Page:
What are the 5 things worry you about blockchain and crypto? Why?

Unfortunately, is also hard to list only 5
1. Lies on reach: Blockchain won’t cure cancer, and neither will solve other problems some of them are

claiming to fix, there are too many people spurting lies about almost everything, and obviously, users don’t have the time to check every detail that comes out, and that leads to misconceptions about how far this tech can go.

  1. Marketing: Tons of screaming with no substance, lots of projects just “put in a blockchain” for marketing purposes. Virtually 0 times is absolutely needed, rarely is used properly and most of the time is there just for show, that only gives it bad repo.
  2. Fake know-it-alls: I’m really not sure if they like to fake it, or it’s the Dunning-Krugger effect, but I’ve met tons of people that claim to be experts and then don’t even know the most basic stuff, everyone that claims to be an expert is either a liar or one of the “creators”, an even then that’s questionable and we can see it in the:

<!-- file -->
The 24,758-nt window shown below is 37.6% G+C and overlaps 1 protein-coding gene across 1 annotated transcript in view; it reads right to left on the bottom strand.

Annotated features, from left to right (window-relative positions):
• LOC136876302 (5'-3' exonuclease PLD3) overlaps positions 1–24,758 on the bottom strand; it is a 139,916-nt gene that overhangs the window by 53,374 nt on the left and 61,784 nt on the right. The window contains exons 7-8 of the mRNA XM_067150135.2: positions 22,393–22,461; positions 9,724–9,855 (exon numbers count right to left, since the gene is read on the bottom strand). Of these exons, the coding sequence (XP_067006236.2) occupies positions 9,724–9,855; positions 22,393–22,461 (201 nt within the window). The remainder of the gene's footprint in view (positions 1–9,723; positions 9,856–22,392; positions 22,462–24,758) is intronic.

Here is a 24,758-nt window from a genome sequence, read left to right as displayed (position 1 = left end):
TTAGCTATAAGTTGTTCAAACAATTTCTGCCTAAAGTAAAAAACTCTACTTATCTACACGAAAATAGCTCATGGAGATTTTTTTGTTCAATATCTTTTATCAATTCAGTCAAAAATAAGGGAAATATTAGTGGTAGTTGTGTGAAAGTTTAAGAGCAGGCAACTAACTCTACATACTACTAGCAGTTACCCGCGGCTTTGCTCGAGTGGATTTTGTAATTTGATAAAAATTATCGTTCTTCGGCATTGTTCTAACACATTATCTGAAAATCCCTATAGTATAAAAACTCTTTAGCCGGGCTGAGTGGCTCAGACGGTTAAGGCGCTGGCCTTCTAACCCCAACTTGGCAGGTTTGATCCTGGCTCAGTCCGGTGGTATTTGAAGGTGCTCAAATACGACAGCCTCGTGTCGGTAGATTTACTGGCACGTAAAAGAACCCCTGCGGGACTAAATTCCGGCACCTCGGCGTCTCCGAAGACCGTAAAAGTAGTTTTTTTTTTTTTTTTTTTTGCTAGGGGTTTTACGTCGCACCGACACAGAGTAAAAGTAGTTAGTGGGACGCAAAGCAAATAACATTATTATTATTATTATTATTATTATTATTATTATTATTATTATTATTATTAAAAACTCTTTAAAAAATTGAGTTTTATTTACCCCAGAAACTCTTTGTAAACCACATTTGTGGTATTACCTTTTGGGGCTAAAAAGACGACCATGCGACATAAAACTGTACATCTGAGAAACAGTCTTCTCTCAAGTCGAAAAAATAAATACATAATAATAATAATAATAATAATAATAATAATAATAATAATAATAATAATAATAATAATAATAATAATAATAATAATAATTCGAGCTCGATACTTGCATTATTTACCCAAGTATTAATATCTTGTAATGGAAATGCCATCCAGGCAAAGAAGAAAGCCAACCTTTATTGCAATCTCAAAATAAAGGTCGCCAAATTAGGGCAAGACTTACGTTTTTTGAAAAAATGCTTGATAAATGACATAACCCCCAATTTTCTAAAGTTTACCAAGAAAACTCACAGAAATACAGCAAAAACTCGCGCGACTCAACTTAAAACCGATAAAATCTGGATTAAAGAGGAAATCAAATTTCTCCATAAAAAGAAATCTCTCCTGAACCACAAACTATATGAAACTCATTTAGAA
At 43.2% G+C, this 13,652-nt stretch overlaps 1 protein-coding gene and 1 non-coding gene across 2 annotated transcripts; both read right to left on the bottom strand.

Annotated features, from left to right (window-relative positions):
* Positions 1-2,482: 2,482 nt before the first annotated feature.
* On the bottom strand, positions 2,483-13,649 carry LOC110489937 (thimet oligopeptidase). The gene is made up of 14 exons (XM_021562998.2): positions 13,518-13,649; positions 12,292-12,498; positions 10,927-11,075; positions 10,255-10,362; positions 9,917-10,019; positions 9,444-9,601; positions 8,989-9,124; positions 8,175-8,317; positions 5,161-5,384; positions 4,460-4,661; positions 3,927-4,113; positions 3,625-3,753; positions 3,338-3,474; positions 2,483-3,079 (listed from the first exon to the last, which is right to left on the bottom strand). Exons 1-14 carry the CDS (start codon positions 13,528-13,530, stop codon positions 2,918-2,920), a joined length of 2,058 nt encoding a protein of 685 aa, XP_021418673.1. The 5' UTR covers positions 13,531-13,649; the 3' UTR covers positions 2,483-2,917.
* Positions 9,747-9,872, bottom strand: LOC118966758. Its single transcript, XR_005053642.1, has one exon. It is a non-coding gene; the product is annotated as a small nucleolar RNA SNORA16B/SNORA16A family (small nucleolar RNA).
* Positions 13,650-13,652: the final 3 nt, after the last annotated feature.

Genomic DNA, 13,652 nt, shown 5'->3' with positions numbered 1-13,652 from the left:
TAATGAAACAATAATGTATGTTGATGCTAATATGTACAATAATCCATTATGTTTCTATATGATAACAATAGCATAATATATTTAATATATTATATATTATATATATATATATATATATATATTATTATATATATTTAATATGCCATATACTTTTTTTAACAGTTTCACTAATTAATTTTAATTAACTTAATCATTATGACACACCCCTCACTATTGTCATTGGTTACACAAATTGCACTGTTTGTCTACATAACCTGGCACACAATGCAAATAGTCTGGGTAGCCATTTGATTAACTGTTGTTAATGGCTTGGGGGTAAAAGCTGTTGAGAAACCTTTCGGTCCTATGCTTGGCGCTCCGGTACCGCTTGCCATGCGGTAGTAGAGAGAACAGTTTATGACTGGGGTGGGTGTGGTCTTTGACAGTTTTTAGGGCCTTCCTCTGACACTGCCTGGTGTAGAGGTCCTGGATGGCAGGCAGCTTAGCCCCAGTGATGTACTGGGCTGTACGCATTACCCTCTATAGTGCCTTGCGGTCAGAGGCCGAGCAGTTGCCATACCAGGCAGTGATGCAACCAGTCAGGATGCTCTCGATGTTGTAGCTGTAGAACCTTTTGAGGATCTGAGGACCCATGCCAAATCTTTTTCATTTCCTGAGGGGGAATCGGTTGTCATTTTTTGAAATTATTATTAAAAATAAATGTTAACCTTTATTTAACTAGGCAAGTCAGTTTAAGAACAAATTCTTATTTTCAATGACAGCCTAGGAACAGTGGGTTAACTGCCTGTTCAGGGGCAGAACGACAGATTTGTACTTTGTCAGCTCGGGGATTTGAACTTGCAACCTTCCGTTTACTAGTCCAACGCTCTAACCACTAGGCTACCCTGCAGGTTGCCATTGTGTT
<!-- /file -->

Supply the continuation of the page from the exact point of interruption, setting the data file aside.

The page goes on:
3. Internal wars: This is a really young tech, and doesn’t have one single leader, this results in many discussions about where should blockchain go, and right now, they are doing more bad than good to the technology.
  4. Scams: Yes, right now there are too many scams, they tend to be consequence of adding all the points, some bad apples take advantage and create scams to trick people and steal their assets, fortunately right now, there are tons of people working on fixing this.

How can our readers follow you on social media?

I don’t tend to be very active on social media, but I can be found on most places by my internet’s nickname, kikoncuo.
At the end of the day, if you want to contact me or the project the easiest thing to do would be to try @Nutrasign in the main social networks (Facebook, Twitter, Instagram and LinkedIn)